Having read the latest Feiring book, I consider myself firmly in her camp as it relates to the artificial means by which wine is being “crafted”, not as an expression of the terroir, but as a means to curry “Parker points”. I am against the trend to “Franken-wines” or the “global style” or whatever one chooses to call the ridiculous attempts to satisfy the palate of ONE MAN. Let's go back to basics, especially in the US, and first figure out what grapes should be planted where. Some of that is being done, but as vineyard acreage continues to expand, the idea of terroir is being sacrificed to the artificial machinations of the UC Davis educated winemakers.Sorry for the rant, and yes, my comments are off the top generalizations. This is one topic that definitely gets me going. Once again, let's go back to the basics. . . earth, sun, rain and the innate skill of the producer, from planting in the right place to the final product. Finally, I do recommend Alice Feiring's latest book, even to those of you who are Parker fans. Her take no prisoner mentality and commitment are refreshing, and, in the small world of wine writing, quite courageous. Reading her book really makes me look forward to first Opaz book. 🙂

  • Gabriella – fantastic post. As a former Chemist, but also as a Turin fan – I was pretty happy to stumble across this today!Personally I think that, so long as its fairly disclosed, winmakers should be allowed to use what they want to craft the wine that they want. If a consumer wants a wine thats organic / biodynamic / actually tastes of terroir, then they can go seek that out.

  • gabriellaopaz

    Hey Bill and Philip!Thanks for commenting, as I was hoping this might stir up some thought provoking discussion. In this post, although I didn't voice my opinion, I find myself siding with Philip on this. However, I am very sympathetic to your argument Bill, as I am purist at heart, seeking out natural foods and products whenever I can, but I do believe in the right of choice. Living in a country that suffered under Franco's dictatorship for 40 years, I can't help but want to support an individual's right to make their own decision. Do I like chemically manipulated wines, yes, I have enjoyed some highly manipulated wines in my life, but this is not a trend that I want the future of winemaking to support. I will continue to support green winemaking practices and the slow food movement, but in the same breath, I will also hold dear the values of creativity, ingenuity, innovation and independent thought.As for an Opaz book, Ryan has been pushing me to start the first page, but we'll see. With so many projects sitting on our desks currently, the Intro may have to wait a few years yet 😉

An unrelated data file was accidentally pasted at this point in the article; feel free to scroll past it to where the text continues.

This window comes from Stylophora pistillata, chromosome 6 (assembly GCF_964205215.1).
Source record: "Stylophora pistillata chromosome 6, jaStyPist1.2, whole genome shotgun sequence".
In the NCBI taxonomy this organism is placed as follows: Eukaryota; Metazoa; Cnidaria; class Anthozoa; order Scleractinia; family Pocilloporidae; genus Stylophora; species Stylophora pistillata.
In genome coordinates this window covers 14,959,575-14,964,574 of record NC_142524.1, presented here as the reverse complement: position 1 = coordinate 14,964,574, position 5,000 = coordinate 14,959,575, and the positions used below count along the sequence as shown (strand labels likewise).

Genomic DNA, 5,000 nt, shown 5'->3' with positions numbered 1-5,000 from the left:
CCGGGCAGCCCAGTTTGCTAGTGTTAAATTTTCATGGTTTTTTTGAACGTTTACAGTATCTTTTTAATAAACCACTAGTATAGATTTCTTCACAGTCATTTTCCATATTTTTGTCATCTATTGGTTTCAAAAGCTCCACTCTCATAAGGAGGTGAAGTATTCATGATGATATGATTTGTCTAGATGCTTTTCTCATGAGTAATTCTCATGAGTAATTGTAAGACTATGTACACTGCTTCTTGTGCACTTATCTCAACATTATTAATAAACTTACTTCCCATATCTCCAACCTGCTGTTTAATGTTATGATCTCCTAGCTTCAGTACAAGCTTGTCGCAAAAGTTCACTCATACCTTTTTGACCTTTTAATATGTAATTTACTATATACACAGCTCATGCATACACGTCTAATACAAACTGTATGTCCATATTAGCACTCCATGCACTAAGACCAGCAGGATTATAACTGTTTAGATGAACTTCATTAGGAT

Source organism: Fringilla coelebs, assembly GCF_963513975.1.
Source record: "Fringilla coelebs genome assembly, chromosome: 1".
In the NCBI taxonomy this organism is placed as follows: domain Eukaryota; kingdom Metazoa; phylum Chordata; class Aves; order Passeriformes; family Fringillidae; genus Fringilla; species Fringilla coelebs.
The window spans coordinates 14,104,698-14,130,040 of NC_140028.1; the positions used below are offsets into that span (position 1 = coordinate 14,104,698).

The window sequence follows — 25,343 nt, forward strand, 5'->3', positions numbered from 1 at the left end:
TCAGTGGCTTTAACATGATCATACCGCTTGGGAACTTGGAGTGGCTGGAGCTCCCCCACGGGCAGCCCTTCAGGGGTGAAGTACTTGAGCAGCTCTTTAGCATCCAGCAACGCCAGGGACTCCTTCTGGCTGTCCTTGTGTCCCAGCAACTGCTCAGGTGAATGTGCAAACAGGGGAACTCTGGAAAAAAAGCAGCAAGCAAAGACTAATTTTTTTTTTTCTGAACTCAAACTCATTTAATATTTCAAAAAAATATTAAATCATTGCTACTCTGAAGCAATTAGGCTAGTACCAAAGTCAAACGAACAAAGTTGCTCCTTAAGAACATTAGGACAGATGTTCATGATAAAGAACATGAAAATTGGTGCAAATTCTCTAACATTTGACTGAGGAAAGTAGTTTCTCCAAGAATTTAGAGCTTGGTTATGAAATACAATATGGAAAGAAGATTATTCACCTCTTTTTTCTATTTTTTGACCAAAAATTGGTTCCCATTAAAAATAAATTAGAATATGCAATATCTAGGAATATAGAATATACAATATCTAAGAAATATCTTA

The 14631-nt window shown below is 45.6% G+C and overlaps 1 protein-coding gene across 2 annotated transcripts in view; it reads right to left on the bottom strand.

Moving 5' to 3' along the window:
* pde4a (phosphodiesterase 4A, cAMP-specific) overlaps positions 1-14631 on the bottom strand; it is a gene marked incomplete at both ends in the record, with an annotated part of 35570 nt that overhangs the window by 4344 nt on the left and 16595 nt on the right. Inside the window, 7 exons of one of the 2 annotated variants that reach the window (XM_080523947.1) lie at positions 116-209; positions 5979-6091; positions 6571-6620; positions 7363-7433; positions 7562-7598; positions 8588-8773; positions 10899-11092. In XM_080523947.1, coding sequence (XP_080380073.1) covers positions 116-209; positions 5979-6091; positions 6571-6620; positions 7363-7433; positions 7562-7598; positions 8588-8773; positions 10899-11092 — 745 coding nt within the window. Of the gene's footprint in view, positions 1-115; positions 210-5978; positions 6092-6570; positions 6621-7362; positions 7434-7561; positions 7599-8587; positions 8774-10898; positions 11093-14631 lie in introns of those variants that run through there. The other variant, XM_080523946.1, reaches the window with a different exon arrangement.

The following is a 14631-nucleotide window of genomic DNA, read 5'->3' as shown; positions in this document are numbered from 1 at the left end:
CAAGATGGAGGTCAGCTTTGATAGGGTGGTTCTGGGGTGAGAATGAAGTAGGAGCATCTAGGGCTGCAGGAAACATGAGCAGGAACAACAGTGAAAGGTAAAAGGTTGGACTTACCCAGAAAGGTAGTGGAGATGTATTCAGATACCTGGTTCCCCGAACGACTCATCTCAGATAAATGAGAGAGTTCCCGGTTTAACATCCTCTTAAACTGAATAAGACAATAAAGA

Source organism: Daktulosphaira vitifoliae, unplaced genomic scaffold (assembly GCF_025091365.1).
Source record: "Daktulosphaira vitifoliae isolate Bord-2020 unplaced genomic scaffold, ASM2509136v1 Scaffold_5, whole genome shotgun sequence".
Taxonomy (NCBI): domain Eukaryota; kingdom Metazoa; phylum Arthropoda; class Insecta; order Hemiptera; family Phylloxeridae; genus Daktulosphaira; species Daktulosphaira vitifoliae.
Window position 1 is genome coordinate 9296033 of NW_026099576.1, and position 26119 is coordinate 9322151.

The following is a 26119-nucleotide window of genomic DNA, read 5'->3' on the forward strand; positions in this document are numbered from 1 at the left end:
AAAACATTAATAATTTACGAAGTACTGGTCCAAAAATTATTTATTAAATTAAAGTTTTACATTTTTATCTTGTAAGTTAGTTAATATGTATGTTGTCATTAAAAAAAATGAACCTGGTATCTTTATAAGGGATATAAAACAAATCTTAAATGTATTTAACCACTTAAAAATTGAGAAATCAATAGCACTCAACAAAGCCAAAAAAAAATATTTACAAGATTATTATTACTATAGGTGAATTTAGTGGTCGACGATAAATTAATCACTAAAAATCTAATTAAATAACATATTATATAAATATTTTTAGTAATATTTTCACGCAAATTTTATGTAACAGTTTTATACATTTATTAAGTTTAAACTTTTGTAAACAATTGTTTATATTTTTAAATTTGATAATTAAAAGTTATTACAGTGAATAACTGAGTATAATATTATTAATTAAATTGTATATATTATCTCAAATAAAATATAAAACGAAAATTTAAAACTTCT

• Bill

    Philip and Gabriella, Winemakers can do what they want with their grapes, I've got no argument with that. The problem is that winemakers are not required to “fairly disclose” the manufacturing process involved in creating these wines. To me, there is something philosophically wrong with using tricks like reverse osmosis and micro oxygenation to tamper with the wine. If the wine label was required to list the ingredients as well as the processes that went into the final product, that might provide clues as to the real nature of a bottle. We, the consumer would ultimately benefit. One would hope so. I also truly value “creativity, ingenuity, innovation and independent thought”. It would be my contention that the slavish attention to creating wines to satisfy one man's palette, generating Parker points to increase sales volume is not demonstative of these adjectives. It is the efforts of those artisans who respect the traditional methods and seek to improve upon them through natural means that are the true innovators. Let the debate continue!

  • Just to be clear “micro oxidization” is the small process that happens if you leave a wine in an oak barrel, only instead your making it happen in Stainless steel. Often this “evil” is over used and not really understood. So I then want to know, what do you think of dying your wines with Megapurple? Probably don't like it, but centuries wines have been died with “megapurple” without the brand name: Alicante Bouschet – Used to dye wines that were too light. Or Chapitalization? Without that we have a huge chunk of “classic wines” tossed out of what we can choose to drink. Or maybe your right on the disclosure point. I mean Vermouth, is highly manipulated, and a legitimate style of wine, that we drink often. Though it's blended with herbs to add flavors, so would wines blended with artificial flavors qualify as Vermouths?Complicated questions